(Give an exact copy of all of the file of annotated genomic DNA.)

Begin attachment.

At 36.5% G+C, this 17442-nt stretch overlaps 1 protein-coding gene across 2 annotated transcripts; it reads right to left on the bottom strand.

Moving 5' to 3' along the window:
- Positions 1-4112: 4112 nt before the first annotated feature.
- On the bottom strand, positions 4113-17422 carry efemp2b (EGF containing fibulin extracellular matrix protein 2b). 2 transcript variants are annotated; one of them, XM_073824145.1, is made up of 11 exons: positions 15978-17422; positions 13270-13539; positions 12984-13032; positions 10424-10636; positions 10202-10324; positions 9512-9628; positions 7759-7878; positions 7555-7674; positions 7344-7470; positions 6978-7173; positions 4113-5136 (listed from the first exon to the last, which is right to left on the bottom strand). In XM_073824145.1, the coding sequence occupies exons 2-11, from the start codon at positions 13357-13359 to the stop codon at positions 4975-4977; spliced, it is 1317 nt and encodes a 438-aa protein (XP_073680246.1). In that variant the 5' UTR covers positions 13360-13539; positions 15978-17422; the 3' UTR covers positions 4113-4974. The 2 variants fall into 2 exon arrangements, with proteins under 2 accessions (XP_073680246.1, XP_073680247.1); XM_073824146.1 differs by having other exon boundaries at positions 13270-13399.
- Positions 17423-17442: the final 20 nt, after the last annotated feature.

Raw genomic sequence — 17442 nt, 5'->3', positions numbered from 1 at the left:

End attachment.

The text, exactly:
At 36.5% G+C, this 17442-nt stretch overlaps 1 protein-coding gene across 2 annotated transcripts; it reads right to left on the bottom strand.

Moving 5' to 3' along the window:
- Positions 1-4112: 4112 nt before the first annotated feature.
- On the bottom strand, positions 4113-17422 carry efemp2b (EGF containing fibulin extracellular matrix protein 2b). 2 transcript variants are annotated; one of them, XM_073824145.1, is made up of 11 exons: positions 15978-17422; positions 13270-13539; positions 12984-13032; positions 10424-10636; positions 10202-10324; positions 9512-9628; positions 7759-7878; positions 7555-7674; positions 7344-7470; positions 6978-7173; positions 4113-5136 (listed from the first exon to the last, which is right to left on the bottom strand). In XM_073824145.1, the coding sequence occupies exons 2-11, from the start codon at positions 13357-13359 to the stop codon at positions 4975-4977; spliced, it is 1317 nt and encodes a 438-aa protein (XP_073680246.1). In that variant the 5' UTR covers positions 13360-13539; positions 15978-17422; the 3' UTR covers positions 4113-4974. The 2 variants fall into 2 exon arrangements, with proteins under 2 accessions (XP_073680246.1, XP_073680247.1); XM_073824146.1 differs by having other exon boundaries at positions 13270-13399.
- Positions 17423-17442: the final 20 nt, after the last annotated feature.

Raw genomic sequence — 17442 nt, 5'->3', positions numbered from 1 at the left: